This hefty sci-fi novel features dangerous treks, tortured relationships, and hidden histories.
Debut novelist Latshaw creates a split world, with the Kith (remnants of the Apriori, i.e., humans) literally at the top—in this case, atop a mountain—and down below, past the Cloudline, the beastly, much feared Croathus, aka the Threatbelow. Centuries before, the Kith fled for their lives from the Croathus and sought safety on Mountaintop, where the Croathus cannot live due to the thin air. But it is a pinched existence, and now the Kith’s water supply, which originates down below, is being poisoned. A few characters push the story forward, including Tranton, the evil and ambitious Kith counselor; Icelyn Brathius, the young heroine who carries most of the story; Adorane, her childhood friend; and Eveshone, her beautiful Croathus ally. Icelyn, Adorane, and a small band go below to stop the poisoning and save the Kith. But only Icelyn, Adorane, and a few others make it through Cloudline alive, and things get much worse as the heroes push further. A small band of the Croathus is loyal to these Apriori, but thousands more are sworn enemies, and the Croathus are incredible killing machines. Revelations come thick and fast, and it turns out that the Kith are far from the innocent victims that they seemed. Eventually, the return to Mountaintop does not go well, though it does set the stage for a sequel. The characters—especially Icelyn—are well-drawn, as are their tortuous relationships. This isn’t just about saving the world—it’s about a teenager coming to know herself, a task almost as daunting. Serious ideas about morality and even godhood are grist for the mill. On the other hand, passages involving a teacher named Belubus and a hokey interlude in the Mines are dead ends that could have been discarded. And a few questions remain: why did it take so long for the Croathus to poison the water supply? Did Tranton have something to do with it?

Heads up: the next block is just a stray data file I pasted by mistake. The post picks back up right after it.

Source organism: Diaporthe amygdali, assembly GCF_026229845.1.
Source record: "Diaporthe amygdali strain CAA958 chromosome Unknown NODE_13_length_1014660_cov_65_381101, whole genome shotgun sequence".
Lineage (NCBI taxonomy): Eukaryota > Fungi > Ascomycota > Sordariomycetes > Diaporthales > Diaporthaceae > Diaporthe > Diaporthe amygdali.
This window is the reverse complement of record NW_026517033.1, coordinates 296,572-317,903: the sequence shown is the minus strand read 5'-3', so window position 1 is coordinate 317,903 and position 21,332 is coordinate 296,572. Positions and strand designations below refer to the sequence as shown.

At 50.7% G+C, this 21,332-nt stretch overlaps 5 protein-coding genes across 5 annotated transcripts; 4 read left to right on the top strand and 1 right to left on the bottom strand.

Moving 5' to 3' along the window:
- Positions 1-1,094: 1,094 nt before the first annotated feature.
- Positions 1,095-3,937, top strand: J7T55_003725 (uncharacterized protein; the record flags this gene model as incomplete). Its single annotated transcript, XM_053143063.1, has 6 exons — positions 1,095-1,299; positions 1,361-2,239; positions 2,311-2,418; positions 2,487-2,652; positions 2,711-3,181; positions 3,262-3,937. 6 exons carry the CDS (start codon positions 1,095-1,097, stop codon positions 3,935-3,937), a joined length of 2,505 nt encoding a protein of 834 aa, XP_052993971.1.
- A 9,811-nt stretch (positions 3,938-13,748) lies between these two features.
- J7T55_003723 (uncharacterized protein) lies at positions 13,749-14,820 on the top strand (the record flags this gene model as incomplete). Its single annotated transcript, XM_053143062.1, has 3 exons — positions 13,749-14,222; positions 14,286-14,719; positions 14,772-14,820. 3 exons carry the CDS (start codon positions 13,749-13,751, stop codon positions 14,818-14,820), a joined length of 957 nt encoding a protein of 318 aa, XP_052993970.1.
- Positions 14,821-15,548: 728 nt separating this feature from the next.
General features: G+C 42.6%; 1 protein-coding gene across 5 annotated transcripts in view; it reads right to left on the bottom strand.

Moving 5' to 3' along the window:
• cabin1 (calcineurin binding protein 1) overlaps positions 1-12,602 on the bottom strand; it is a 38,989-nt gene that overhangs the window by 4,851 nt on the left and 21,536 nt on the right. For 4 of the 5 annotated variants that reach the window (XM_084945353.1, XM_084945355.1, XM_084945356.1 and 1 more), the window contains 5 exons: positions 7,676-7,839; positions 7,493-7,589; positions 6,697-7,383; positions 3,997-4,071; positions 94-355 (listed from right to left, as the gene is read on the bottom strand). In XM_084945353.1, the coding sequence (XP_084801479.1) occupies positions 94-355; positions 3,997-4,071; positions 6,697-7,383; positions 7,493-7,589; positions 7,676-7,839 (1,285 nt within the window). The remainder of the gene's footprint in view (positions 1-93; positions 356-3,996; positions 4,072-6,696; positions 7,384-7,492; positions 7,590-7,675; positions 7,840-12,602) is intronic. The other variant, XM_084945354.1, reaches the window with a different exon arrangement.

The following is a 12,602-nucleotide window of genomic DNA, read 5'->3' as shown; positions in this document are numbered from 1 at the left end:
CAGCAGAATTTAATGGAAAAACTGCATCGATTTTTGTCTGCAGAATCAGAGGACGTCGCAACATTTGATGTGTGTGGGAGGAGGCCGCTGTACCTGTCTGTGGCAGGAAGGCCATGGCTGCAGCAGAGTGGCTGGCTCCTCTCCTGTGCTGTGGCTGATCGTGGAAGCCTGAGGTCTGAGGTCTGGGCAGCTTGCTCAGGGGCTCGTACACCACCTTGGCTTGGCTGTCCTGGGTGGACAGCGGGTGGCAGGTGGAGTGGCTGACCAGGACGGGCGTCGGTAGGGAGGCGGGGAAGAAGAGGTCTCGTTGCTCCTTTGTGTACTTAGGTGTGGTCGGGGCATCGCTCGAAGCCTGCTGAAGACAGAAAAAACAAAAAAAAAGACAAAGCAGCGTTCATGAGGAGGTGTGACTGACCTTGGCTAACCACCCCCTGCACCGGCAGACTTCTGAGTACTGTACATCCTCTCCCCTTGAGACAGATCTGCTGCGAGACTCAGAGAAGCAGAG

A promising debut that could find success beyond the YA market.